Created on Instagram and raised on a steady diet of likes and shares, this unique diaper bag company knows its way around social media. Here’s what we can learn.
It all started, as most great ideas do, with a problem in need of a solution. Beav Brodie was preparing to welcome his second daughter to the world, and decided he couldn’t take another tour of daddy carrying around the standard-issue frilly pink diaper bag.
Necessity being the mother of invention, he came up with a new type of diaper bag – one that borrowed not only the tactical styling of military gear, but the rugged durability as well. He called his fledgling business Tactical Baby Gear. Four years later, the business he started on his laptop has gone global, with a full line of diaper bags, backpacks and accessories and more than a hundred thousand followers online.
So how did Tactical Baby Gear get from there to here and what can we learn from it? Here are some key takeaways for anyone looking to build their brand online.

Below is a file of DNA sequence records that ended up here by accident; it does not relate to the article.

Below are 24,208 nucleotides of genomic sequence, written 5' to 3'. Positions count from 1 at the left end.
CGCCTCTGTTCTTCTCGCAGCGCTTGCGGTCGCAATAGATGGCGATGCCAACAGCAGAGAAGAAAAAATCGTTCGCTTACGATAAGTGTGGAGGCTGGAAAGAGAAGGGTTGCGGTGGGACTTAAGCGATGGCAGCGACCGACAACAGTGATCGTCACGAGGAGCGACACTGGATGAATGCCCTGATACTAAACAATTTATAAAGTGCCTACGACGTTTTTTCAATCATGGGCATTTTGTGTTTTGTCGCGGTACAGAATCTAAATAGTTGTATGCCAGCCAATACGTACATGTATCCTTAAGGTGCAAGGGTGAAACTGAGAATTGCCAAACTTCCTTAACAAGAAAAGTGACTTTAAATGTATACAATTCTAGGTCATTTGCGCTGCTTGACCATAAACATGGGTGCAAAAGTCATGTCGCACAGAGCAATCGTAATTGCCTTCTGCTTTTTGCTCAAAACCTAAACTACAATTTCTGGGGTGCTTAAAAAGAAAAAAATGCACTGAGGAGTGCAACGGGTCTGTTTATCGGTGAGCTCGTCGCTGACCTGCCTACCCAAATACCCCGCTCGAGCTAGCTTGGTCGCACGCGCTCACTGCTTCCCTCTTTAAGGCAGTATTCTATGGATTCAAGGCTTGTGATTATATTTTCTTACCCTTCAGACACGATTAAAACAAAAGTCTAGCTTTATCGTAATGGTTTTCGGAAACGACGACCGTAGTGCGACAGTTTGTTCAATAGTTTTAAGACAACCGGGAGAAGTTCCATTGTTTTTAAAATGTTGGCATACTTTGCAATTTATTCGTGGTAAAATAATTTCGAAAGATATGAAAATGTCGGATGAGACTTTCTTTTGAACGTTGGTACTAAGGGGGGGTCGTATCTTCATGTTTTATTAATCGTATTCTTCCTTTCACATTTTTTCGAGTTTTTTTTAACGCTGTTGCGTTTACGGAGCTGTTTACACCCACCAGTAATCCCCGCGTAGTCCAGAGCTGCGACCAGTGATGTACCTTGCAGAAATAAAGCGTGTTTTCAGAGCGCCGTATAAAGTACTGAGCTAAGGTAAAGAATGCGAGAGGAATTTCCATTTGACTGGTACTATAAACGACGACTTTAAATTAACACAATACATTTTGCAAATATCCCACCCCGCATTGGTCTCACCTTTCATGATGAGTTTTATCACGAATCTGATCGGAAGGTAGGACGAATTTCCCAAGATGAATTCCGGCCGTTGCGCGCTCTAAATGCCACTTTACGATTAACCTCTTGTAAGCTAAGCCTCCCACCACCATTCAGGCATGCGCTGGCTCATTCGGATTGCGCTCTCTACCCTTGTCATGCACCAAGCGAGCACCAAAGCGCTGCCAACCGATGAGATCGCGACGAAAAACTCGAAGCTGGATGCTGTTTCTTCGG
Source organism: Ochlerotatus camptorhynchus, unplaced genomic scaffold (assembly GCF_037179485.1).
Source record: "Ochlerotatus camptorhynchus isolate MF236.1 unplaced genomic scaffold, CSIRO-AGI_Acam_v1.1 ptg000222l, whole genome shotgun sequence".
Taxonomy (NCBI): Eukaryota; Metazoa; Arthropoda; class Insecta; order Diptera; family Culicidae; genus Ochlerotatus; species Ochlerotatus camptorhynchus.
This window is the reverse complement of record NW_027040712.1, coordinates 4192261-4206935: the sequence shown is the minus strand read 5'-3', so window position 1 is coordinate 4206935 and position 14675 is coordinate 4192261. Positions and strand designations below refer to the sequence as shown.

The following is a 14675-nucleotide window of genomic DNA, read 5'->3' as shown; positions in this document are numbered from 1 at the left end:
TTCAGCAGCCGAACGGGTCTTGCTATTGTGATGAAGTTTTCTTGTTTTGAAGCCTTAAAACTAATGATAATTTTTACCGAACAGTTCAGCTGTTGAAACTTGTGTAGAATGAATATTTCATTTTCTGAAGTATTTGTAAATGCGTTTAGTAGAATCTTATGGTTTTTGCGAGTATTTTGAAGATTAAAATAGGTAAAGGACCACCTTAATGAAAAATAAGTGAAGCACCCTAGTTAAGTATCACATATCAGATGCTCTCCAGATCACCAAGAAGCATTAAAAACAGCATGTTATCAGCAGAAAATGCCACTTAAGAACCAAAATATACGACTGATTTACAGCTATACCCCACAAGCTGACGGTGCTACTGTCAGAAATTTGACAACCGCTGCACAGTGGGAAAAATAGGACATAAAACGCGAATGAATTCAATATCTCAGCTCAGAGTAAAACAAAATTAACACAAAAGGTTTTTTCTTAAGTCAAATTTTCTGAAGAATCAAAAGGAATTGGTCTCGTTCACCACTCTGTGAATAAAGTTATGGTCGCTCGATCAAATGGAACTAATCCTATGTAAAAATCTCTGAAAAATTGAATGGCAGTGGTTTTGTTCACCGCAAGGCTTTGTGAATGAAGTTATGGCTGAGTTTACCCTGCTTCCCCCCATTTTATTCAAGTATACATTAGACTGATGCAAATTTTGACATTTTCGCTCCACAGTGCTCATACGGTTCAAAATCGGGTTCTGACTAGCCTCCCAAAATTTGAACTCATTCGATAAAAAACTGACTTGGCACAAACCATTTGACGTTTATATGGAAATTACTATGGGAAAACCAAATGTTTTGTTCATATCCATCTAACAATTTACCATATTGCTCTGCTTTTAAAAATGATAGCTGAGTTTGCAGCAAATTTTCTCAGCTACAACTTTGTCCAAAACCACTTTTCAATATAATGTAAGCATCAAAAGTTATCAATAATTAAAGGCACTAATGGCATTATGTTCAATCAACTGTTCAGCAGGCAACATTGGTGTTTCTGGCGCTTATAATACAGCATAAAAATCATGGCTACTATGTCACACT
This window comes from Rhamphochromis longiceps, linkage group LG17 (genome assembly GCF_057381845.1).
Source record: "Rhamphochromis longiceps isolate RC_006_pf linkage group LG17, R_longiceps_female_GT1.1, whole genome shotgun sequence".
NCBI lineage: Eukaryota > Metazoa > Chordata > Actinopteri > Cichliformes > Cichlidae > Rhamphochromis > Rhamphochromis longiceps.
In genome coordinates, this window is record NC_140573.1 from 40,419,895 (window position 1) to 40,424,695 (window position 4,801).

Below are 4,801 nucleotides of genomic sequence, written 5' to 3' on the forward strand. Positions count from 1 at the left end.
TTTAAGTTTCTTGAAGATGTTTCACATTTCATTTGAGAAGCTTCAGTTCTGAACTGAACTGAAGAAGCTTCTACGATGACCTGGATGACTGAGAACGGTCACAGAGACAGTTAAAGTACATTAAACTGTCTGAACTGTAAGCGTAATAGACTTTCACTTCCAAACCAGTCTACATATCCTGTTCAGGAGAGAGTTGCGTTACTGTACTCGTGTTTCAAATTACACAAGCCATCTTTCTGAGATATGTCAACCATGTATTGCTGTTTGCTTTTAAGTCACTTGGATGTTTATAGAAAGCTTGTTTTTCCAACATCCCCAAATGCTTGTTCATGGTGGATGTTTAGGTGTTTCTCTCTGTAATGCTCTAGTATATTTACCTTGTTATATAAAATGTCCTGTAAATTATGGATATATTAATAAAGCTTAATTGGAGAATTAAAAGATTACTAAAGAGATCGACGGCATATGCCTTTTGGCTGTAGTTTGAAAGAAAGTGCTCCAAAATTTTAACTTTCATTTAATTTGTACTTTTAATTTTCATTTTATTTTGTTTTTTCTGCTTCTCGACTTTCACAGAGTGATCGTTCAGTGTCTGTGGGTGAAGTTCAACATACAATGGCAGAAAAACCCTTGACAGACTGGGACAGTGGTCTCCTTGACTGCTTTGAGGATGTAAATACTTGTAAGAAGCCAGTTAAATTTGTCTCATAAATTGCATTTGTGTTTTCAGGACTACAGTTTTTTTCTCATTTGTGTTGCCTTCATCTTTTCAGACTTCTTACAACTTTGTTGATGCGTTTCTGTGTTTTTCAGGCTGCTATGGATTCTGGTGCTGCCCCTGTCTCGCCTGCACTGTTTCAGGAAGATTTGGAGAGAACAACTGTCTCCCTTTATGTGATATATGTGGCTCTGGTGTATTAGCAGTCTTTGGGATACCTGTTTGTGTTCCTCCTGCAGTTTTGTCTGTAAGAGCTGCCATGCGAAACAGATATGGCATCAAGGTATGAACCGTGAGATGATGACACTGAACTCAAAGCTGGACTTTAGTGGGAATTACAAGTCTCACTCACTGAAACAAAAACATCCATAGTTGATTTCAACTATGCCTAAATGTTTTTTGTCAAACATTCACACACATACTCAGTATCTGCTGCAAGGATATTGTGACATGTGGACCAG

Know your Platform
While Tactical Baby Gear was born on Instagram, its number of Facebook followers is nearly triple its Instagram fanbase.
“It’s been a steady buildup over the last four years,” said Brodie, adding, “Social media was the only thing I had going for me initially in the business plan.”
As social media was such a keystone of his business, Brodie approached every platform strategically, using Facebook as more of a transactional platform and Instagram has one more geared toward customer engagement. “It’s just easier for people to engage there.”
“The Instagram demo is just a little more engaged. People on Facebook tend to be scrollers,” he said. “They’ll look at something, but not like or comment.”
Adding to that disparity in engagement is Facebook’s algorithm, designed to create a better user experience but with the perhaps intentional side effect of limiting the reach of content posted by businesses. (Unless you pay to promote your content of course.)
“There are strategies to get people engaged there,” said Brodie. “I think it’s important to know it’s okay to ask people to share things because the more organic engagement you get on a post, the more it will spread… The big problem people have with Facebook is they have a business page and a few thousand followers, but they get one or two likes. That’s because Facebook displays that post to a percentage of your followers initially to they see how much they engage with it. If it doesn’t get that much engagement, they feel like no one likes it so they don’t display it anywhere else.”